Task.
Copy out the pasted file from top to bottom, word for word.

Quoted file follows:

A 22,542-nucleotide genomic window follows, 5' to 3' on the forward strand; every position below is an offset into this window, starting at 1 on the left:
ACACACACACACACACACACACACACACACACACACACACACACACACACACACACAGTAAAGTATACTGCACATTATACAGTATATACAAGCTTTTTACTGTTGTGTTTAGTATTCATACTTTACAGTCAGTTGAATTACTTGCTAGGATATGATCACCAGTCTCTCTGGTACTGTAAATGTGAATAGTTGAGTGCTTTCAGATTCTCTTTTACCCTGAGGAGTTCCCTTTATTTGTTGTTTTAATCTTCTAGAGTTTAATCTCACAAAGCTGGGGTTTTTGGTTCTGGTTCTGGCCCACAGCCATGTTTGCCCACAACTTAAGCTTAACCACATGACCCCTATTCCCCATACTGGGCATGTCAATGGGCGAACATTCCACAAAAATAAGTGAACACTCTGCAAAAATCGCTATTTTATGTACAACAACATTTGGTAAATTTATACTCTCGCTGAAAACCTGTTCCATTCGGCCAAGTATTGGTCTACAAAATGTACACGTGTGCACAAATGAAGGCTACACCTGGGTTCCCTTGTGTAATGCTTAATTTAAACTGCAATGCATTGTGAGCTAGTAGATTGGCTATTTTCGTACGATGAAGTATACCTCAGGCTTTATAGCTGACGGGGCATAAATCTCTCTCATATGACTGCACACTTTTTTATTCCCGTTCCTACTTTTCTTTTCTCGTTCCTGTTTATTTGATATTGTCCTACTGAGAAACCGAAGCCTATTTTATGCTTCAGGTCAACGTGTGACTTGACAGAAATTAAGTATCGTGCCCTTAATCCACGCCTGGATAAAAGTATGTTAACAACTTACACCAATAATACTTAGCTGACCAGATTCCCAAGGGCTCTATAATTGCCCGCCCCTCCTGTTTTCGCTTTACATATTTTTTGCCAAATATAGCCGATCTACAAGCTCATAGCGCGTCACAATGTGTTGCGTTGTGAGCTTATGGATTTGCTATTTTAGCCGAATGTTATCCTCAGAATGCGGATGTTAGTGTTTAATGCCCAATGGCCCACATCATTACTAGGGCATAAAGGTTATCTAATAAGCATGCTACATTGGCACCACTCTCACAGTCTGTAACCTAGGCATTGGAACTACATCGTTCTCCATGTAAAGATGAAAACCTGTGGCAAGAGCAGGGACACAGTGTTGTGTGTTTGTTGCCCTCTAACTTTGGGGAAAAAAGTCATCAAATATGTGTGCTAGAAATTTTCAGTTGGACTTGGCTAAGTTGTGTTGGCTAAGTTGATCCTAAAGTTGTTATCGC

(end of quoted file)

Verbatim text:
A 22,542-nucleotide genomic window follows, 5' to 3' on the forward strand; every position below is an offset into this window, starting at 1 on the left:
ACACACACACACACACACACACACACACACACACACACACACACACACACACACACAGTAAAGTATACTGCACATTATACAGTATATACAAGCTTTTTACTGTTGTGTTTAGTATTCATACTTTACAGTCAGTTGAATTACTTGCTAGGATATGATCACCAGTCTCTCTGGTACTGTAAATGTGAATAGTTGAGTGCTTTCAGATTCTCTTTTACCCTGAGGAGTTCCCTTTATTTGTTGTTTTAATCTTCTAGAGTTTAATCTCACAAAGCTGGGGTTTTTGGTTCTGGTTCTGGCCCACAGCCATGTTTGCCCACAACTTAAGCTTAACCACATGACCCCTATTCCCCATACTGGGCATGTCAATGGGCGAACATTCCACAAAAATAAGTGAACACTCTGCAAAAATCGCTATTTTATGTACAACAACATTTGGTAAATTTATACTCTCGCTGAAAACCTGTTCCATTCGGCCAAGTATTGGTCTACAAAATGTACACGTGTGCACAAATGAAGGCTACACCTGGGTTCCCTTGTGTAATGCTTAATTTAAACTGCAATGCATTGTGAGCTAGTAGATTGGCTATTTTCGTACGATGAAGTATACCTCAGGCTTTATAGCTGACGGGGCATAAATCTCTCTCATATGACTGCACACTTTTTTATTCCCGTTCCTACTTTTCTTTTCTCGTTCCTGTTTATTTGATATTGTCCTACTGAGAAACCGAAGCCTATTTTATGCTTCAGGTCAACGTGTGACTTGACAGAAATTAAGTATCGTGCCCTTAATCCACGCCTGGATAAAAGTATGTTAACAACTTACACCAATAATACTTAGCTGACCAGATTCCCAAGGGCTCTATAATTGCCCGCCCCTCCTGTTTTCGCTTTACATATTTTTTGCCAAATATAGCCGATCTACAAGCTCATAGCGCGTCACAATGTGTTGCGTTGTGAGCTTATGGATTTGCTATTTTAGCCGAATGTTATCCTCAGAATGCGGATGTTAGTGTTTAATGCCCAATGGCCCACATCATTACTAGGGCATAAAGGTTATCTAATAAGCATGCTACATTGGCACCACTCTCACAGTCTGTAACCTAGGCATTGGAACTACATCGTTCTCCATGTAAAGATGAAAACCTGTGGCAAGAGCAGGGACACAGTGTTGTGTGTTTGTTGCCCTCTAACTTTGGGGAAAAAAGTCATCAAATATGTGTGCTAGAAATTTTCAGTTGGACTTGGCTAAGTTGTGTTGGCTAAGTTGATCCTAAAGTTGTTATCGC